McManus, Dermot. "Greenleaf by Flannery O'Connor." The Sitting Bee. The Sitting Bee, 3 Jan. 2014. Web.

14 comments

  • Great write up. The Greenleaf twins also wanted to be rid of the bull. When she goes to their farm, she’s told that the bull is nothing but trouble and the Greenleafs will not come and get him. I appreciate the symbolism in the story, that O’Connor plays with it. Having the bull be the instrument of Mrs. May’s death is a wonderful turnabout.

    • Dermot (Post Author)

      Thanks for the comment Arsen. Just had another read of the story and you’re right, both O.T. and E.T. do view the bull as trouble. I’ve updated the post to reflect this.

  • “You can’t be any poorer than dead” by Flannery O’Connor
    I have been enjoying the authors craft and would like to find an analysis on above short story.

    • Dermot (Post Author)

      Thanks for the comment John. O’Connor is an excellent writer. I don’t actually have a copy of that story. But if I come across one. I’ll post an analysis.

  • If the bull in the story symbolizes Jesus Christ, why would he kill people (Mrs. May being stabbed in the heart by the bull)… I don’t understand.. Are people who do not believe in Christ deserved to be killed?

    • Dermot (Post Author)

      Thanks for the comment Choco. It’s a good question. The bull is purely symbolism and does not necessary equate to the practices of religion but rather it is an expression or viewpoint of the author (O’Connor who was Catholic). Though Mrs May does lose her life at the end of the story she does however achieve (or receive) God’s grace. Which may be the point that O’Connor is trying to make. She may be suggesting that an individual regardless of how they choose to live their life may still receive God’s grace. Though in this case it cost Mrs May her life.

      • I see. Thank you so much for the reply and clarification. Your explanation was very helpful.

        There’s something else I don’t get… In the story Mrs. Greenleaf is a religious person then why is she so unsociable and isolated..? (I mean she never shows up with her husband nor she initiates a conversation with Mrs. May) I think the hatred which Mrs. May holds against Mrs. Greenleaf is because of a lack of communication. It seems from the start that Mrs. May family weren’t a religious family so she cannot understand Mrs. Greenleaf’s extreme behavior toward religion and churches.

        As far as I know, praying is a way to talk to God and to the prophets. This action shouldn’t be disturbing to others. Things like crying out loud and shouting or getting yourself dirty and being covered in germs (just like what Mrs. Greenleaf did) is not approving even to God. True prayers, pray gracefully and quietly to God and cry gently. (It’s inside which counts)

        However, It feels like the author is pointing out that the way Mrs. Greenleaf prays is the true way of praying… (I’m not very familiar with Christianity so it seems peculiar to me that she prays like that and the author approves it.)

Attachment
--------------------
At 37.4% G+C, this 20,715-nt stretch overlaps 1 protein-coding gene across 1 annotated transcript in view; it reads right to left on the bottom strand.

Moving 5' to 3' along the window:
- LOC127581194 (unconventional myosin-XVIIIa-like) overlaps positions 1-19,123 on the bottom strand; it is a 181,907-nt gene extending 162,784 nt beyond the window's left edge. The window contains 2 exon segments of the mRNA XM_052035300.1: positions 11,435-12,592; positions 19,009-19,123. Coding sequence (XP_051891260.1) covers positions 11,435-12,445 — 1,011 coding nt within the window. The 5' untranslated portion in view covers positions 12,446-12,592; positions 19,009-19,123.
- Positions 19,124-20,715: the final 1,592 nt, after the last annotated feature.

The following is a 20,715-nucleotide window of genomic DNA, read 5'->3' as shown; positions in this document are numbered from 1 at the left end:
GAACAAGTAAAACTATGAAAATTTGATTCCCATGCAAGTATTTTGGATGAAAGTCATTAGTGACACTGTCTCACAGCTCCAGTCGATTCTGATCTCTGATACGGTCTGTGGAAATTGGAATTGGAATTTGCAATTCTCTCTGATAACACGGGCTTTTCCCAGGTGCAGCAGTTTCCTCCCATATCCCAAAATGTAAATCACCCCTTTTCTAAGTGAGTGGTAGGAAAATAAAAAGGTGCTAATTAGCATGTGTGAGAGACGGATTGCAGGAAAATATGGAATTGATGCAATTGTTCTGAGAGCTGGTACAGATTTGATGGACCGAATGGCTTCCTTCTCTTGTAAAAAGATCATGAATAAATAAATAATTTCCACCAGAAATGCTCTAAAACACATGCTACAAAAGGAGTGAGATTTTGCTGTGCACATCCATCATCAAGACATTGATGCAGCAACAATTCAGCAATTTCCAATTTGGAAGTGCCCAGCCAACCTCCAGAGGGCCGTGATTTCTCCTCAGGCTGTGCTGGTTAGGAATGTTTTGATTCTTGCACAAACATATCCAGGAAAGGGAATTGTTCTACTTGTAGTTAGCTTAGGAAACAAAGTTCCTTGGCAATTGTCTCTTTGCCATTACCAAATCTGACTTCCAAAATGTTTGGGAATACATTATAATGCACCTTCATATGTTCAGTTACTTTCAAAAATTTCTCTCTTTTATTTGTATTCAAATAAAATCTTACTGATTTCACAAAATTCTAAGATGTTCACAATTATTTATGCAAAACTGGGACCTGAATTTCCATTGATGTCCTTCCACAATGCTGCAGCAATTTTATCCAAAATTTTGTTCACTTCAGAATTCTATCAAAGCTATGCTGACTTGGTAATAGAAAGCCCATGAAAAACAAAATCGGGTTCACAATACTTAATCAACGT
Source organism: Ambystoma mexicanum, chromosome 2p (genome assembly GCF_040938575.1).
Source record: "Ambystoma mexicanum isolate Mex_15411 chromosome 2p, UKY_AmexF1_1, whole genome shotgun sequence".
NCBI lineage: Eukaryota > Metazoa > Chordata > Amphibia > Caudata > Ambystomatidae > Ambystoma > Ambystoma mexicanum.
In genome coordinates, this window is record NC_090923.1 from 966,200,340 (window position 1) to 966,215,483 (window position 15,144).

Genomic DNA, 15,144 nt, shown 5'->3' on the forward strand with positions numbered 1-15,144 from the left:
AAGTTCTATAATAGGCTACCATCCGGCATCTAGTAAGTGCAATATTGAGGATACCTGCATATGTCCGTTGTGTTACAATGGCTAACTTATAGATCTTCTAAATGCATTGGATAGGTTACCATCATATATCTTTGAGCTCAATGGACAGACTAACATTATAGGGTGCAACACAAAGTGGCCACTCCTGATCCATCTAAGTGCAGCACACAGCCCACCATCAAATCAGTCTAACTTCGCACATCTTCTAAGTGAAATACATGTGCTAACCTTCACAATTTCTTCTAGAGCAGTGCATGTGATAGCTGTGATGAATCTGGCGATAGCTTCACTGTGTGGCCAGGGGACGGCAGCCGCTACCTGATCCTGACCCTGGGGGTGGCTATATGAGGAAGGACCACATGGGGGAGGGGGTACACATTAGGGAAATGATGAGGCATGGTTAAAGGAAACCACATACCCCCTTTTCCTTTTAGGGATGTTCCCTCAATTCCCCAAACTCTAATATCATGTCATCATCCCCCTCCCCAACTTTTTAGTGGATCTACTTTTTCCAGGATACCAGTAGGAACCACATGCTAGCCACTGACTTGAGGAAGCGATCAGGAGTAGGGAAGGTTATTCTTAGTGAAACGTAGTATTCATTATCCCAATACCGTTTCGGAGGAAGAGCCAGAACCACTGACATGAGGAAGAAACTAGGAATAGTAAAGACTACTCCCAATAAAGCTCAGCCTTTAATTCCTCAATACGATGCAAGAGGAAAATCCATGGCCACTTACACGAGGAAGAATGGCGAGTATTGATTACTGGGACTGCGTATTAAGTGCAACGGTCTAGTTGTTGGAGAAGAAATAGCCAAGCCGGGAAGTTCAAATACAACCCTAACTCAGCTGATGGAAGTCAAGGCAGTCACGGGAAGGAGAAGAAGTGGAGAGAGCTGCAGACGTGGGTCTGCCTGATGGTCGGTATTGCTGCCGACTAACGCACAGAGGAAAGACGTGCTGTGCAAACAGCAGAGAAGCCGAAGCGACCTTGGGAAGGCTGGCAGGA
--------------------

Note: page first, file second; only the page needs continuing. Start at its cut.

• Dermot (Post Author)

          Thanks for the comment Choco. Mrs Greenleaf is indeed a religious person though she may have some unorthodox methods when it comes to praying (newspaper cuttings). I think the point that O’Connor is trying to make is that regardless of how an individual prays the important things is that they do pray to God, unlike Mrs May who only at the end of the story becomes a believer.

          The distance between Mrs May and Mrs Greenleaf throughout the story may also stem from a belief in a hierarchical system. With Mrs May as the owner of the land being on top and as such Mrs Greenleaf may feel inferior to her and as such does not talk to Mrs May. She may not feel worthy. Though as you suggest it is also possible that Mrs May has no time for religion (unlike Mrs Greenleaf) and as such does not understand Mrs Greenleaf.

          • I get it now. So the author is trying to say that the “praying” itself is important, not “how” you pray. Thank you very much again for the explanation.

            And about the next part, you’re saying that their distance might be because of their position in society not necessarily their attitude toward religion. I see.

            Thanks again

            • Dermot (Post Author)

              Thanks Choco. When it comes to the second point. That’s how I would interpret the story. Mrs May doesn’t necessarily like the Greenleafs.

  • Mrs. May’s death could be symbolic of the “born again Christian,” who must first die (symbolically), then be born again in Christ. Her old self was full of judgement. She tried to manage every aspect of her life, instead of giving it to God.

    • Dermot (Post Author)

      Thanks for the comment Anneka. You make a valid point. One I hadn’t thought of before.

  • Where is the irony in this story? Could you help point it out and explain it?

    • Dermot (Post Author)

      Thanks for the comment David. I’m not too sure that there is any irony in the story. Perhaps the fact that Mrs May achieves grace despite not believing in religion of God may be considered ironic.